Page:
Our daily digest is a mid-day update on the stories we’re following in Texas politics today. Here’s what we’re watching:


Trump’s Tone:

President Donald Trump took a drastically different tone today at a stop in Reno, Nevada.

It comes one day after a fiery speech in Arizona where he railed against the media and members of his own political party.

At 7, we’ll have the latest on how Trump’s rhetoric could create immediate new problems for Republicans on Capitol Hill.


Sen. Cornyn’s Reponse:

Texas’ senior Senator John Cornyn referred to Trump’s government shutdown threat if a wall wasn’t built as a negotiation tactic.

“I think that’s part of, that’s President Trump the negotiator, laying down the tough line,” Cornyn said.

Speaking to reporters after an event with veterans in Austin this morning, Cornyn wouldn’t say whether Trump’s remarks were helping or hurting the Republican agenda in Washington.

Instead, he referred to Trump’s fiery speech in Arizona as him being in “campaign mode.”

“I think the president was speaking to a very enthusiastic base of voters that helped him win on Nov. 8. But my experience is running for election is very different than governing. And it’s really important that we work together with the president to try to get his agenda passed.”

Cornyn, the majority whip and second most powerful lawmaker in the Senate, also didn’t deny that Sen. McConnell and Trump aren’t on speaking terms. But he did say he and McConnell communicate with the White House daily.


Veteran Truckers:

Military services affords veterans countless skills and experiences. Now one Texas lawmaker wants to make it easier for veterans to put some of those skills to work.

US Sen. John Cornyn, R-Texas, says he wants to make it easier for military veterans to go from driving vehicles on the battlefield, to driving trucks at home.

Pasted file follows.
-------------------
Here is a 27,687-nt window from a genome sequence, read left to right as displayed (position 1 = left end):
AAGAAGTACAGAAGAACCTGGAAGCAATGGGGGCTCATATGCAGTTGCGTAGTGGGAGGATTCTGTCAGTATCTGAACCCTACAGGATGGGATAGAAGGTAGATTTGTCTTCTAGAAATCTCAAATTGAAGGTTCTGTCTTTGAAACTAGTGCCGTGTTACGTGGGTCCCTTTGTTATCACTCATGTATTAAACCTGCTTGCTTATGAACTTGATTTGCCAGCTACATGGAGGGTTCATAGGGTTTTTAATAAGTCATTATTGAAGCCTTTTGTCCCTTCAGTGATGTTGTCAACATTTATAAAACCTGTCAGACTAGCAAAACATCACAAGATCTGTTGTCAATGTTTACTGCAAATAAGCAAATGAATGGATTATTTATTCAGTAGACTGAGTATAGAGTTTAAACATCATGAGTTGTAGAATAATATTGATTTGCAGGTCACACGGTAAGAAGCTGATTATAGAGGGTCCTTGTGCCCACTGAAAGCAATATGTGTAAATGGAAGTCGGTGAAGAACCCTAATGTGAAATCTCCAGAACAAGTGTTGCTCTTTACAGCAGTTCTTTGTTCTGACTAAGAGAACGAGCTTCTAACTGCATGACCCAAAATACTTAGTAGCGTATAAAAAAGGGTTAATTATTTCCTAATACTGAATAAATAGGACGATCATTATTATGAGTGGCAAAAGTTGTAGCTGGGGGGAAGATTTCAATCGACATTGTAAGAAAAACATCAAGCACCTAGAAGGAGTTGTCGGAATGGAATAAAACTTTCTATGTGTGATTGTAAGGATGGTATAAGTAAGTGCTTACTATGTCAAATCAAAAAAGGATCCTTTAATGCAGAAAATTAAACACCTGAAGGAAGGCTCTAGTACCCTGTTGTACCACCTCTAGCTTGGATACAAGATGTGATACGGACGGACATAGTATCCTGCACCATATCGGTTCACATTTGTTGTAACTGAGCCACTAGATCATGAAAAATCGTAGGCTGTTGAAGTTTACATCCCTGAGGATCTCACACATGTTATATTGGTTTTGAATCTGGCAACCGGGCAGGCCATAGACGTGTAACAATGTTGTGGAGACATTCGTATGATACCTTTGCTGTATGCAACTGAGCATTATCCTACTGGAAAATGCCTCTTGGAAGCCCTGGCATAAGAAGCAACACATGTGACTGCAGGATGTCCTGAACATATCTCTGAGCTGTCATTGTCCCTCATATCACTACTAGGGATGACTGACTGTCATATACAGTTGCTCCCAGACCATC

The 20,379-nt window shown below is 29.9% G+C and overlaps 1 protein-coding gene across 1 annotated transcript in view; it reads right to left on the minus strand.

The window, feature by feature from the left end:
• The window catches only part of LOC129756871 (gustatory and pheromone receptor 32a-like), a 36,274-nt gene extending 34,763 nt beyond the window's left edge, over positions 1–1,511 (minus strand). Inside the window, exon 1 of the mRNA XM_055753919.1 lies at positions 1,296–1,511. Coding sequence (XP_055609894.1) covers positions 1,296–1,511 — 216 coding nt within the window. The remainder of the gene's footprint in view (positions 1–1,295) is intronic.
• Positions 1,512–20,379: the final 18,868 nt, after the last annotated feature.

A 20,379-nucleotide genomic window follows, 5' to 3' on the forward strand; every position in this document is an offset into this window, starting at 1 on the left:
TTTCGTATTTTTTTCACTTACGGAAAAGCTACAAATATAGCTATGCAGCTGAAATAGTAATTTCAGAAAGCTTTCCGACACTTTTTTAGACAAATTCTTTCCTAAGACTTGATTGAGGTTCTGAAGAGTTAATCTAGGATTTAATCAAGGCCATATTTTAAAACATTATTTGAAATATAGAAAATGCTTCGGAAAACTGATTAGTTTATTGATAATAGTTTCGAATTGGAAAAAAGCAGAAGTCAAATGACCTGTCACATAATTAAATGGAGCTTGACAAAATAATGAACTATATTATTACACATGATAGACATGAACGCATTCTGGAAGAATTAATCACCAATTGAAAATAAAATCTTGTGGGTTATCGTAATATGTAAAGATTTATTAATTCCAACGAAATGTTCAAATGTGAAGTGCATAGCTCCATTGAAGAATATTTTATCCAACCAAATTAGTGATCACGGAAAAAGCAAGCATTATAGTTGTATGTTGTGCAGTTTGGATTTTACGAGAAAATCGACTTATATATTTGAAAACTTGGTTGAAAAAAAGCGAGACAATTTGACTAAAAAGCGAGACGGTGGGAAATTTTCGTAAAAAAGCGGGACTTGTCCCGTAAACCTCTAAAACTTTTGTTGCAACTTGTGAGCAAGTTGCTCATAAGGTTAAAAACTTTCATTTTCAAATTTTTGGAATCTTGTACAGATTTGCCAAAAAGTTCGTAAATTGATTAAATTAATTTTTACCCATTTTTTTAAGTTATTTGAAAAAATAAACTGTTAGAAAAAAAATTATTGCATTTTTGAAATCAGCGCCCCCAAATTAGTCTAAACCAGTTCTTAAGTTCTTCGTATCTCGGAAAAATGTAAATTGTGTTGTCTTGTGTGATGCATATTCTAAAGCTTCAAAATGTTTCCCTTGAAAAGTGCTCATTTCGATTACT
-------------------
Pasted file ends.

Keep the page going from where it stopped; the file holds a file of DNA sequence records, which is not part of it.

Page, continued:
It’s called the Jobs for Our Heroes Act.

It’s aimed at streamlining the process by which active duty service members, reservists, and veterans with experience operating heavy vehicles in the military can apply for a civilian commercial drivers license.

Sen. Cornyn says he wants to ensure that hardworking veterans with the right skills are able to find good work after they’ve left the battlefield.

“I think it not only keeps our commitment to our active duty military once they become veterans, but it also helps employers like Coca-Cola get the trained workforce they need in order to keep doing their job,” Cornyn said during a visit to Coca-Cola Southwest Beverages in Austin today.

Cornyn says the bill will go to the full Senate this fall for a vote.


Ag Commissioner Sid Miller:

While the debate over removing Confederate statues is back in the spotlight following Charlottesville, the conversation is not new — particularly here in Texas.

There are more than 150 confederate statues and place names in the state, according to the Southern Poverty Law Center.

And while the University of Texas recently removed three of them from the campus’ main mall, if state lawmakers had passed a bill in 2007 by then State Rep. Sid Miller, they’d likely still be standing.

“Any monuments on the Capitol ground, before they can be removed, have to be approved by the State Preservation Board,” Miller said. “The legislation that I introduced and did not pass, would have expanded that to state properties, which would have included the University of Texas.”

The current Agriculture Commissioner also said he doesn’t agree with removing the statues.

“We need to preserve our history, we don’t need to sanitize it. It is what it is and we need to preserve that for future generations so they can learn from it,” Miller said.

Watch our full interview with Miller at 7pm.


Political Analysts:

Democrat Harold Cook and Republican Ted Delisi discuss President Trump’s fiery speech in Arizona and the debate over confederate statues.


Capital Tonight airs weeknights at 7pm on Spectrum News.


Posted by Karina Kling